John Baldwin died in 1884 at the age of 85. A book by Baker graduate Virginia Gatch Markham, ’19, was published by the University in 1982, John Baldwin and Son Milton Come to Kansas: An Early History of Baldwin City, Baker University and Methodism in the State of Kansas.

Those with correct answers with varying amounts of detail included Jim Foreman, ’79, Linda (Carlson) South, ’72, Daryl J. Wilcox, ’61 (Jehle at graduation) and John R. (Bob) Selzer, ’84. Thanks one and all for the replies.

Kevin Mahogany, ’81, Returns and Performs

Internationally acclaimed jazz vocalist Kevin Mahogany, a 1981 Baker graduate, will return to the Baldwin City campus at 7:30 p.m., Nov. 21, to perform in the 16th annual Baker University Jazz Festival at Rice Auditorium. Admission is free and open to the public.

As a student, Mahogany formed a jazz choir and other music groups on the Baldwin City campus. He was a drum major, part of the jazz ensemble and sang opera before developing into what Newsweek called “the standout jazz vocalist of his generation.”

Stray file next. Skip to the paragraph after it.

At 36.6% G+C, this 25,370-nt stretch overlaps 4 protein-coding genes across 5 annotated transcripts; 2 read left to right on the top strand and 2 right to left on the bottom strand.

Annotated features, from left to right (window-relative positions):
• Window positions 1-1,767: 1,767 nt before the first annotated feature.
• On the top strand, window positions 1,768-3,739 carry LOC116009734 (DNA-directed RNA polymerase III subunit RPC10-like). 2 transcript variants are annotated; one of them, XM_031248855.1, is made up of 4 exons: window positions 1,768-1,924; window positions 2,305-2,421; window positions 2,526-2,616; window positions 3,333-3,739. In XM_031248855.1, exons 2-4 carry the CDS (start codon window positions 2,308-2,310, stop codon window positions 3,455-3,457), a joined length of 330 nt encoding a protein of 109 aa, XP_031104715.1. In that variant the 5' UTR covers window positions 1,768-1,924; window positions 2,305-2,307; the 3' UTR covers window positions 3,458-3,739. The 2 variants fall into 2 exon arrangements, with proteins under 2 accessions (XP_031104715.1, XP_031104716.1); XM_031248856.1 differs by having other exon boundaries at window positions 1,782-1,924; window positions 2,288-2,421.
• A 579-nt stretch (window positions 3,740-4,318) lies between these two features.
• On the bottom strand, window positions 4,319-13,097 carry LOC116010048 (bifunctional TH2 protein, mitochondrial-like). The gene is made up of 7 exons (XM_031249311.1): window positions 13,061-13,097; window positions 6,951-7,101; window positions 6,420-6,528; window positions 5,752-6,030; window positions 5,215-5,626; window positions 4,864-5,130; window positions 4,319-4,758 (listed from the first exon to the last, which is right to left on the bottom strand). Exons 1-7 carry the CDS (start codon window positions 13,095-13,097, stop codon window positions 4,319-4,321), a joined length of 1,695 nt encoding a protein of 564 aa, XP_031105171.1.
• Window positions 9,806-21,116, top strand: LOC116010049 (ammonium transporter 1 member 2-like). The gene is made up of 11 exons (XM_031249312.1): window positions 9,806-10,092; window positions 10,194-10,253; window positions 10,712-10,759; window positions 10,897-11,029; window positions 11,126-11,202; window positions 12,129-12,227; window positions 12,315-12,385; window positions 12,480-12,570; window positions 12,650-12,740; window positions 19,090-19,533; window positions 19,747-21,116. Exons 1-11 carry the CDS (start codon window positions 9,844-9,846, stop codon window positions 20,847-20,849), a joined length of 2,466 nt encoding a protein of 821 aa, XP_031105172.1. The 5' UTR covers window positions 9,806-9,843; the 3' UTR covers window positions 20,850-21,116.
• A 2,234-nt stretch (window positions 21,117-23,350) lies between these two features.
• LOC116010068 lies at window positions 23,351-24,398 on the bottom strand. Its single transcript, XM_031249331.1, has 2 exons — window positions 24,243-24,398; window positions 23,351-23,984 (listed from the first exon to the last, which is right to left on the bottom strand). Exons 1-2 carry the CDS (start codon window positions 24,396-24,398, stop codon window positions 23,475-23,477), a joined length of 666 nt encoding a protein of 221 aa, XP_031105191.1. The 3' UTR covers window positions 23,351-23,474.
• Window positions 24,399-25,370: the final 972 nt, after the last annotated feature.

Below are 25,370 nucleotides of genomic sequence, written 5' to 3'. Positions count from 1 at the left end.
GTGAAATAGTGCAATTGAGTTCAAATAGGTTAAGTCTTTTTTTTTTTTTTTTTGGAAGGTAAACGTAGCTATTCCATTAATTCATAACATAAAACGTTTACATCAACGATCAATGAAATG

Fresh off a monthlong tour of Europe, Mahogany will sing standard favorites with the band, including “Satin Doll,” “You Are the Sunshine of My Life” and “A Foggy Day in London Town.” He will also be joined for a special combo set of some of his most popular tunes with Kansas City artists Ben Leifer (bass), Ryan Lee (drums) and Matt Hopper (guitar).

Led by J.D. Parr, professor of music, the Baker University Jazz Ensemble will be featured on Nov. 21, performing various big band swing, fusion, Latin and standard selections.